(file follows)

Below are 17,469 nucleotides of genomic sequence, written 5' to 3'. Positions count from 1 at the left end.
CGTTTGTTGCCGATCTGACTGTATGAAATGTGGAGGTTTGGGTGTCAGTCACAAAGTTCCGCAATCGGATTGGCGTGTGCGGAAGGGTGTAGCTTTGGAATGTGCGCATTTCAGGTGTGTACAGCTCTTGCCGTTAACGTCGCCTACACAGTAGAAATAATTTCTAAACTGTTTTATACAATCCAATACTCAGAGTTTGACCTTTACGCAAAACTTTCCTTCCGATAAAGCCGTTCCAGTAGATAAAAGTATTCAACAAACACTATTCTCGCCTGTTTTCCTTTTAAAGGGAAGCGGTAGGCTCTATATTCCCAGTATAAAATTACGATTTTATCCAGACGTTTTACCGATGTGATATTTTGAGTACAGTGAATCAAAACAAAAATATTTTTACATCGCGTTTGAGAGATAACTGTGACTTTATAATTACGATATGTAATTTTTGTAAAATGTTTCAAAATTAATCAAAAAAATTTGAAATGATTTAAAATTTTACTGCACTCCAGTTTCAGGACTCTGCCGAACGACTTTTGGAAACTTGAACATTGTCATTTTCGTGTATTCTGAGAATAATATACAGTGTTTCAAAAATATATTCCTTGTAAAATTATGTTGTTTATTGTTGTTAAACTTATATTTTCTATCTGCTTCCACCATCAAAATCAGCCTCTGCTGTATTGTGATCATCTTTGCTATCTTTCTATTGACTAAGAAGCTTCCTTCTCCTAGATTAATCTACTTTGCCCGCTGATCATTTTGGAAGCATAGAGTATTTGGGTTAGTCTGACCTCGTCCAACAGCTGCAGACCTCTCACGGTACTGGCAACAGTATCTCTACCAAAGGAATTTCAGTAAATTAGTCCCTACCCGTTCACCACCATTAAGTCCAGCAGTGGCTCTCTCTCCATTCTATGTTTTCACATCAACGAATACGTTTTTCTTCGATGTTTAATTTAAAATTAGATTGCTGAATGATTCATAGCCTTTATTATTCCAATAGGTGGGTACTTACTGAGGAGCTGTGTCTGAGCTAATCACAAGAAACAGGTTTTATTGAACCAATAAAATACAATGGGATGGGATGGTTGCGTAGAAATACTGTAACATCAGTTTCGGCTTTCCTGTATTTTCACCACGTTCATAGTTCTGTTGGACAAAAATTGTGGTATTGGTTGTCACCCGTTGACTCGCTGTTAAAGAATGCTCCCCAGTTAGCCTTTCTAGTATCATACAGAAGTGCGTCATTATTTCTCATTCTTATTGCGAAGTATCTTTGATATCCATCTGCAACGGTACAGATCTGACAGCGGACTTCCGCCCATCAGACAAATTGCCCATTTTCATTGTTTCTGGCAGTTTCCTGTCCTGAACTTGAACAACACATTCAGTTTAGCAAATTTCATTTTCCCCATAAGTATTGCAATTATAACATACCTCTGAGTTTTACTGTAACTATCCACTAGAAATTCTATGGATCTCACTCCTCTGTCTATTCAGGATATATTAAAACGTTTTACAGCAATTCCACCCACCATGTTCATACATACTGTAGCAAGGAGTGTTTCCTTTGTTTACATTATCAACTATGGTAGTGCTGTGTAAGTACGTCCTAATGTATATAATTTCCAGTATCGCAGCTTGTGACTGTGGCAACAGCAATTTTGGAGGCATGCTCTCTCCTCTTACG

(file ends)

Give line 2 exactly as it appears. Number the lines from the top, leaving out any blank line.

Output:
CGTTTGTTGCCGATCTGACTGTATGAAATGTGGAGGTTTGGGTGTCAGTCACAAAGTTCCGCAATCGGATTGGCGTGTGCGGAAGGGTGTAGCTTTGGAATGTGCGCATTTCAGGTGTGTACAGCTCTTGCCGTTAACGTCGCCTACACAGTAGAAATAATTTCTAAACTGTTTTATACAATCCAATACTCAGAGTTTGACCTTTACGCAAAACTTTCCTTCCGATAAAGCCGTTCCAGTAGATAAAAGTATTCAACAAACACTATTCTCGCCTGTTTTCCTTTTAAAGGGAAGCGGTAGGCTCTATATTCCCAGTATAAAATTACGATTTTATCCAGACGTTTTACCGATGTGATATTTTGAGTACAGTGAATCAAAACAAAAATATTTTTACATCGCGTTTGAGAGATAACTGTGACTTTATAATTACGATATGTAATTTTTGTAAAATGTTTCAAAATTAATCAAAAAAATTTGAAATGATTTAAAATTTTACTGCACTCCAGTTTCAGGACTCTGCCGAACGACTTTTGGAAACTTGAACATTGTCATTTTCGTGTATTCTGAGAATAATATACAGTGTTTCAAAAATATATTCCTTGTAAAATTATGTTGTTTATTGTTGTTAAACTTATATTTTCTATCTGCTTCCACCATCAAAATCAGCCTCTGCTGTATTGTGATCATCTTTGCTATCTTTCTATTGACTAAGAAGCTTCCTTCTCCTAGATTAATCTACTTTGCCCGCTGATCATTTTGGAAGCATAGAGTATTTGGGTTAGTCTGACCTCGTCCAACAGCTGCAGACCTCTCACGGTACTGGCAACAGTATCTCTACCAAAGGAATTTCAGTAAATTAGTCCCTACCCGTTCACCACCATTAAGTCCAGCAGTGGCTCTCTCTCCATTCTATGTTTTCACATCAACGAATACGTTTTTCTTCGATGTTTAATTTAAAATTAGATTGCTGAATGATTCATAGCCTTTATTATTCCAATAGGTGGGTACTTACTGAGGAGCTGTGTCTGAGCTAATCACAAGAAACAGGTTTTATTGAACCAATAAAATACAATGGGATGGGATGGTTGCGTAGAAATACTGTAACATCAGTTTCGGCTTTCCTGTATTTTCACCACGTTCATAGTTCTGTTGGACAAAAATTGTGGTATTGGTTGTCACCCGTTGACTCGCTGTTAAAGAATGCTCCCCAGTTAGCCTTTCTAGTATCATACAGAAGTGCGTCATTATTTCTCATTCTTATTGCGAAGTATCTTTGATATCCATCTGCAACGGTACAGATCTGACAGCGGACTTCCGCCCATCAGACAAATTGCCCATTTTCATTGTTTCTGGCAGTTTCCTGTCCTGAACTTGAACAACACATTCAGTTTAGCAAATTTCATTTTCCCCATAAGTATTGCAATTATAACATACCTCTGAGTTTTACTGTAACTATCCACTAGAAATTCTATGGATCTCACTCCTCTGTCTATTCAGGATATATTAAAACGTTTTACAGCAATTCCACCCACCATGTTCATACATACTGTAGCAAGGAGTGTTTCCTTTGTTTACATTATCAACTATGGTAGTGCTGTGTAAGTACGTCCTAATGTATATAATTTCCAGTATCGCAGCTTGTGACTGTGGCAACAGCAATTTTGGAGGCATGCTCTCTCCTCTTACG